It seems like only six months ago I went to Gainesville to watch Bruce Pearl and Auburn take on Florida at the O’Connell Center. The Tigers got blown out by the Gators, but that’s not important right now. I could have sworn I was also starting to get pretty excited about the upcoming Super Bowl between Kansas City and San Francisco.
Wait a minute, that was six months ago. Wow, remember way back in January when the world actually made some sort of sense. I feel like I’ve already been living in this altered COVID reality for years.
I have no doubt the medical community will eventually develop incredibly effective therapeutics and/or a successful vaccine. However, doctors and researchers don’t have miraculous power. What if the coronavirus infection and death rate is relatively the same from now until next July? What if it’s three years until we get a reliable vaccine? I dream about the day I won’t hear about COVID-19 ever again. Unfortunately, until that day human beings of all walks of life are being asked to make unfair and impossible decisions.
From the president of the United States to the 20-something- year-old working mother of a child in preschool and everybody in between, we are all being asked to calculate the balance of human life. It is undeniable this virus has taken the life of thousands of Americans and hospitalized thousands more. It’s also undeniable that shutting down the economy causes unemployment, which in turn, causes a catastrophic domino effect resulting in the demise of communities and families. It is an unfair and impossible choice.
Studies clearly indicate children learn better in a classroom environment and develop critical social skills in school. While they might be at little risk, they could unintentionally affect someone else. It is an impossible and unfair choice.
Auburn is scheduled to begin practice for the upcoming college football season on Friday. Football, we are told, is trivial compared to the preservation of human life. On its face, that seems logical and reasonable, but it’s not that simple. If there is no college football this fall that means no ticket sales and no proceeds from television. Those two revenue streams not only fund the football programs, but they fund the majority of the other 15 varsity sports at these schools.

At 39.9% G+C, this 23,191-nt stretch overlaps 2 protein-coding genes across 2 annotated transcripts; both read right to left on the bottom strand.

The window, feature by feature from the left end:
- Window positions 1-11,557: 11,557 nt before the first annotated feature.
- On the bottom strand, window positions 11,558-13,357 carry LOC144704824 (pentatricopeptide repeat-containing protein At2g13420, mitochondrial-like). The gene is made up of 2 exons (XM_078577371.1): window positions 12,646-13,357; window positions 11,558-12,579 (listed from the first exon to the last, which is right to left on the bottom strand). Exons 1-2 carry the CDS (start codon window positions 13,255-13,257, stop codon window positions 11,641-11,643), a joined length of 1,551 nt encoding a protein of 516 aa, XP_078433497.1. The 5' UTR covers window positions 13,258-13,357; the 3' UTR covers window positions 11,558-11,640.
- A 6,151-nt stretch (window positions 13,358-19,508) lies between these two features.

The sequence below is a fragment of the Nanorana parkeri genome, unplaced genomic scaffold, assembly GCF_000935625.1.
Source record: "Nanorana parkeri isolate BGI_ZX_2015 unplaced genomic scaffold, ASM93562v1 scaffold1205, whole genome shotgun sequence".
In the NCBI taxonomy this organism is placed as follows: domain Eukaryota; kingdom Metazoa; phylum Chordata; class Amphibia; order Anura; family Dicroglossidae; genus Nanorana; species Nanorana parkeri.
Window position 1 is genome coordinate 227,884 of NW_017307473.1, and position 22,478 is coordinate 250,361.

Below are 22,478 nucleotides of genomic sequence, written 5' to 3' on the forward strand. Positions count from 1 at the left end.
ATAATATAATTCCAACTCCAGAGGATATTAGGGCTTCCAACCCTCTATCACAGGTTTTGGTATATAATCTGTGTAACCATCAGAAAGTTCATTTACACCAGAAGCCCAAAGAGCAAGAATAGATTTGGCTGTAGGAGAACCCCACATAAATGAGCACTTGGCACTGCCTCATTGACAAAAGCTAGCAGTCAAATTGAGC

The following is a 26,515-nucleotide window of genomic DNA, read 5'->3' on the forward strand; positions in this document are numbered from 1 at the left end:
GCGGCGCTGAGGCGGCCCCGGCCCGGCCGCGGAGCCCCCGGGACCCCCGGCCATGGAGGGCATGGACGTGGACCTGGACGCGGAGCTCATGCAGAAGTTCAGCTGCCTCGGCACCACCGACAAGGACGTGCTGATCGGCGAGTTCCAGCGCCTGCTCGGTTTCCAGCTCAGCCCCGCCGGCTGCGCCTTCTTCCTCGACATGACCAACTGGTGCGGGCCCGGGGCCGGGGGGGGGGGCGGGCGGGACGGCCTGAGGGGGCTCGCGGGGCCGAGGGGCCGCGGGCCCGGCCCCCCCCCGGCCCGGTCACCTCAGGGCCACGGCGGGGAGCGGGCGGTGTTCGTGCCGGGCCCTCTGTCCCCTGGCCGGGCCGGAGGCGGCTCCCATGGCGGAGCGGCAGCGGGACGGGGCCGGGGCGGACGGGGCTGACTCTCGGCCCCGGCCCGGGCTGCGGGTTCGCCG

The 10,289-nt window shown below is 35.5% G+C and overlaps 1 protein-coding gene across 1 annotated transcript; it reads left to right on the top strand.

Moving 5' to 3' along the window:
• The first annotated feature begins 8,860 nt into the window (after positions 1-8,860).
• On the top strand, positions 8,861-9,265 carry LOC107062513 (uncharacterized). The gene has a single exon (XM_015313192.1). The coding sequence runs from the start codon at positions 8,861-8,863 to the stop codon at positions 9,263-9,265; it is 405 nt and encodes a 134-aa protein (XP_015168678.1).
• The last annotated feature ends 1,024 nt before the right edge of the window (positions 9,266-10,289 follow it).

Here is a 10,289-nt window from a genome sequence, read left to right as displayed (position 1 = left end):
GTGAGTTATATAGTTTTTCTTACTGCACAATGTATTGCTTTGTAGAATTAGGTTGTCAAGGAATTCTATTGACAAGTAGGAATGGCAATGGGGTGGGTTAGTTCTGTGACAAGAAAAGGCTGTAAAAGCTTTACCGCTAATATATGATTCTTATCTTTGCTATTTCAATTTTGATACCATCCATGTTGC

Many of the Power Five schools could probably survive one lost season but would suffer financial disaster if the shutdown persisted. There are 130 FBS programs in Division I and they all offer 85 scholarships. That’s 11,050 scholarships that all of a sudden lose the majority of their funding.
If there is no FBS football, there will be no FCS football. There are 127 FCS schools and most of them offer 63 scholarships. That’s 10,795 scholarships that all of a sudden lose the majority of their funding. How many of those nearly 22,000 football players would get a college education without a football scholarship?
I haven’t even mentioned Division II, Division III and all the other sports. If there’s no football, there’s no basketball or baseball or softball or volleyball or track or tennis or anything else. We are all facing impossible and unfair choices.
Perhaps, we, as human beings, could set aside our differences for a minute and simply extend a little grace to each other.
Andy Graham is a weekly columnist for The Outlook.